Evolving technology is affecting every organization. We’re able to gather, evaluate and use information at a pace never before seen. The integration of global computer networks has removed past barriers to sharing information. “The cyber ecosystem (like natural ecosystems), comprises a variety of diverse participants – private firms, nonprofit organizations, government entities, individuals, processes, and devices (computers, software and communication technologies) – that interact for multiple purposes, according to the U.S. Department of Homeland Security.
Information sharing is simultaneously the cyber ecosystem’s primary benefit and threat. Private data is becoming increasingly accessible to criminals and bad actors. With cyber attackers growing more and more sophisticated in their methods and the number of data breaches on the rise, cybersecurity is top of mind in both public and private sectors. Some believe it’s not a question of if but when you’ll fall victim to a cyber-attack. The numerous attacks on government agencies and large corporations in recent years have been serious and costly enough to prompt action at the federal level.
Last year, the Trump administration issued an executive order mandating that all U.S. federal government agencies plan, develop and submit formal cybersecurity risk management plans to help safeguard sensitive information. It promotes cyber risk mitigation across the entire government by holding every agency head personally responsible for network protection and requiring all agencies to modernize their information technology systems. In addition, each agency is expected to use the National Institute of Standards and Technology’s Cybersecurity Framework to enhance internal controls and data management.
Organizations of all sizes should make sure they’ve developed and can follow a resiliency and business continuity management (BCM) process in the event of a cyber, or, indeed, any disruption. BCM is a process that identifies all risks and vulnerabilities that could threaten an entity’s work-flow and provides a framework for building an effective response, ensuring continuance-of-operations and safeguarding the interests of key stakeholders, reputation, and value-creating activities.
BCM is needed because the effects of an emergency disruption or disaster, whatever the cause, are widespread. If a government agency or an individual company experiences a disruption, it can be devastating for the people who rely on its payroll, as well as its services. Large-scale disasters, like Hurricane Sandy in the Northeast U.S. or the recent Mexican earthquake can lead to multiple other emergencies and quickly put many organizations and businesses out of commission.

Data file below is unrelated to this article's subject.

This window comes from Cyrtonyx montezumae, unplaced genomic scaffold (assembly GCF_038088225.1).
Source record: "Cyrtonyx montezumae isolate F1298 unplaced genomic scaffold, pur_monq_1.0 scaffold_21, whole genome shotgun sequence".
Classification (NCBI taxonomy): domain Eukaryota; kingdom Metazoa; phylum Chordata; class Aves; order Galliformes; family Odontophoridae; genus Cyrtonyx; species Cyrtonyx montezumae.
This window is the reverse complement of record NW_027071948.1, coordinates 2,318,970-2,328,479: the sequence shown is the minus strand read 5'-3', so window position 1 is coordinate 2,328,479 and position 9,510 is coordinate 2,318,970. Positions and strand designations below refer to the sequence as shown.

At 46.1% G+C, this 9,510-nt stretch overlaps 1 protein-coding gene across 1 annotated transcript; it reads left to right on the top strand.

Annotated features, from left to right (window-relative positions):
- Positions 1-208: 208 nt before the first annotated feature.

BCM (or lack thereof) is critical because it considers more than the initial emergency and entity. It helps address far-reaching effects on people/taxpayers, their families, and even various levels of government. It’s more than just preparing for a major incident—like a flood, a fire, an active shooter attack- it helps prepare an organization and its employees for almost anything. It takes into account what will be required to get the organization up and running as soon as possible and keep it and its employees working and contributing to the economy for the long term.
In order to make it work, stakeholders across the organization and its value chain should be involved: department managers, strategic planners, project and procurement teams, key suppliers, elected officials and boards of directors.
An effective BCM plan that stems from risk assessment and gap analysis can minimize the effect of a disruption on an organization, reduce the risk of financial loss, help retain reputation and brand, give staff and clients confidence in the organization and its services, enable the quick recovery of critical systems, and help ensure that legal and statutory obligations continue to be met.
For assistance with an assessment of cyber security or other risks that could impact your organization, or to discuss business continuity planning, please contact me at firstname.lastname@example.org or 609-689-9700.